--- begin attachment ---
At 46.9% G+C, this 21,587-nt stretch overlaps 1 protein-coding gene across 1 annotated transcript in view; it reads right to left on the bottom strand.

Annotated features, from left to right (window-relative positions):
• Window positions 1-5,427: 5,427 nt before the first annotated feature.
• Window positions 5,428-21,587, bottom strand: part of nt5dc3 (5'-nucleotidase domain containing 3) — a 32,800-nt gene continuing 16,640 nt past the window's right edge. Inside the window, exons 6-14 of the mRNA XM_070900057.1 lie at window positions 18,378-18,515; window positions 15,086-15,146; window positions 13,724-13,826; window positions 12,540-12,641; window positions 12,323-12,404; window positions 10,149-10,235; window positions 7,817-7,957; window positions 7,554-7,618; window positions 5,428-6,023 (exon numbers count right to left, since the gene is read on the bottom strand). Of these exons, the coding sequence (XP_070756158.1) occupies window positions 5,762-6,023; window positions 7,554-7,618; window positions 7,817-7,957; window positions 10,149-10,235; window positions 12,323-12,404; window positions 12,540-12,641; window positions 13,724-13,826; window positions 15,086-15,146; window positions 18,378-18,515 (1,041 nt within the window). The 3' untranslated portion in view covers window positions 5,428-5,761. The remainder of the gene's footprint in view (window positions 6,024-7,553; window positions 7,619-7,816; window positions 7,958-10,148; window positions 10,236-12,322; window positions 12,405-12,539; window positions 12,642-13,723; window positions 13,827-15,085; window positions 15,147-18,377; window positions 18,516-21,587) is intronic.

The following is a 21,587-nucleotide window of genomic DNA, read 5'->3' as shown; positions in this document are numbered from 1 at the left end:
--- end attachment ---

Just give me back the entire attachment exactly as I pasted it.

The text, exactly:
At 46.9% G+C, this 21,587-nt stretch overlaps 1 protein-coding gene across 1 annotated transcript in view; it reads right to left on the bottom strand.

Annotated features, from left to right (window-relative positions):
• Window positions 1-5,427: 5,427 nt before the first annotated feature.
• Window positions 5,428-21,587, bottom strand: part of nt5dc3 (5'-nucleotidase domain containing 3) — a 32,800-nt gene continuing 16,640 nt past the window's right edge. Inside the window, exons 6-14 of the mRNA XM_070900057.1 lie at window positions 18,378-18,515; window positions 15,086-15,146; window positions 13,724-13,826; window positions 12,540-12,641; window positions 12,323-12,404; window positions 10,149-10,235; window positions 7,817-7,957; window positions 7,554-7,618; window positions 5,428-6,023 (exon numbers count right to left, since the gene is read on the bottom strand). Of these exons, the coding sequence (XP_070756158.1) occupies window positions 5,762-6,023; window positions 7,554-7,618; window positions 7,817-7,957; window positions 10,149-10,235; window positions 12,323-12,404; window positions 12,540-12,641; window positions 13,724-13,826; window positions 15,086-15,146; window positions 18,378-18,515 (1,041 nt within the window). The 3' untranslated portion in view covers window positions 5,428-5,761. The remainder of the gene's footprint in view (window positions 6,024-7,553; window positions 7,619-7,816; window positions 7,958-10,148; window positions 10,236-12,322; window positions 12,405-12,539; window positions 12,642-13,723; window positions 13,827-15,085; window positions 15,147-18,377; window positions 18,516-21,587) is intronic.

The following is a 21,587-nucleotide window of genomic DNA, read 5'->3' as shown; positions in this document are numbered from 1 at the left end: